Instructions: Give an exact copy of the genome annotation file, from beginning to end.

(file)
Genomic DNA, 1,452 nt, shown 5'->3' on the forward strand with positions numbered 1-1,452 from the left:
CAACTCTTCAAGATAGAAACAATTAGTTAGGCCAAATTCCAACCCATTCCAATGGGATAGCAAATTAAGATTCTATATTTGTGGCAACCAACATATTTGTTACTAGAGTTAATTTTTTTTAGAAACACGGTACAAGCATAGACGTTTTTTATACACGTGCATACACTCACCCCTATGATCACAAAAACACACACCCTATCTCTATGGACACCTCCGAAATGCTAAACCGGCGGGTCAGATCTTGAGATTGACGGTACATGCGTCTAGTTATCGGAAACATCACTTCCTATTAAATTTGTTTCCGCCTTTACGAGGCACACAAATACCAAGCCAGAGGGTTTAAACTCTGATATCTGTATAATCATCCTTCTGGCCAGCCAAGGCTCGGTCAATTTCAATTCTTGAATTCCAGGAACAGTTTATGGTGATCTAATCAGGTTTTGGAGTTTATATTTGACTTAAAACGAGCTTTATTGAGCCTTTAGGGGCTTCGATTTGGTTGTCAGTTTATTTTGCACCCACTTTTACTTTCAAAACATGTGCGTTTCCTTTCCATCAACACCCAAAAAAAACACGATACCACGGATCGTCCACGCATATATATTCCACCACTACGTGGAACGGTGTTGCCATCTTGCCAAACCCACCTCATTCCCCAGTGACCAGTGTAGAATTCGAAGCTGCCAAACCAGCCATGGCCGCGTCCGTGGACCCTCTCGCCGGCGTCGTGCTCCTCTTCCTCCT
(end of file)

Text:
Genomic DNA, 1,452 nt, shown 5'->3' on the forward strand with positions numbered 1-1,452 from the left:
CAACTCTTCAAGATAGAAACAATTAGTTAGGCCAAATTCCAACCCATTCCAATGGGATAGCAAATTAAGATTCTATATTTGTGGCAACCAACATATTTGTTACTAGAGTTAATTTTTTTTAGAAACACGGTACAAGCATAGACGTTTTTTATACACGTGCATACACTCACCCCTATGATCACAAAAACACACACCCTATCTCTATGGACACCTCCGAAATGCTAAACCGGCGGGTCAGATCTTGAGATTGACGGTACATGCGTCTAGTTATCGGAAACATCACTTCCTATTAAATTTGTTTCCGCCTTTACGAGGCACACAAATACCAAGCCAGAGGGTTTAAACTCTGATATCTGTATAATCATCCTTCTGGCCAGCCAAGGCTCGGTCAATTTCAATTCTTGAATTCCAGGAACAGTTTATGGTGATCTAATCAGGTTTTGGAGTTTATATTTGACTTAAAACGAGCTTTATTGAGCCTTTAGGGGCTTCGATTTGGTTGTCAGTTTATTTTGCACCCACTTTTACTTTCAAAACATGTGCGTTTCCTTTCCATCAACACCCAAAAAAAACACGATACCACGGATCGTCCACGCATATATATTCCACCACTACGTGGAACGGTGTTGCCATCTTGCCAAACCCACCTCATTCCCCAGTGACCAGTGTAGAATTCGAAGCTGCCAAACCAGCCATGGCCGCGTCCGTGGACCCTCTCGCCGGCGTCGTGCTCCTCTTCCTCCT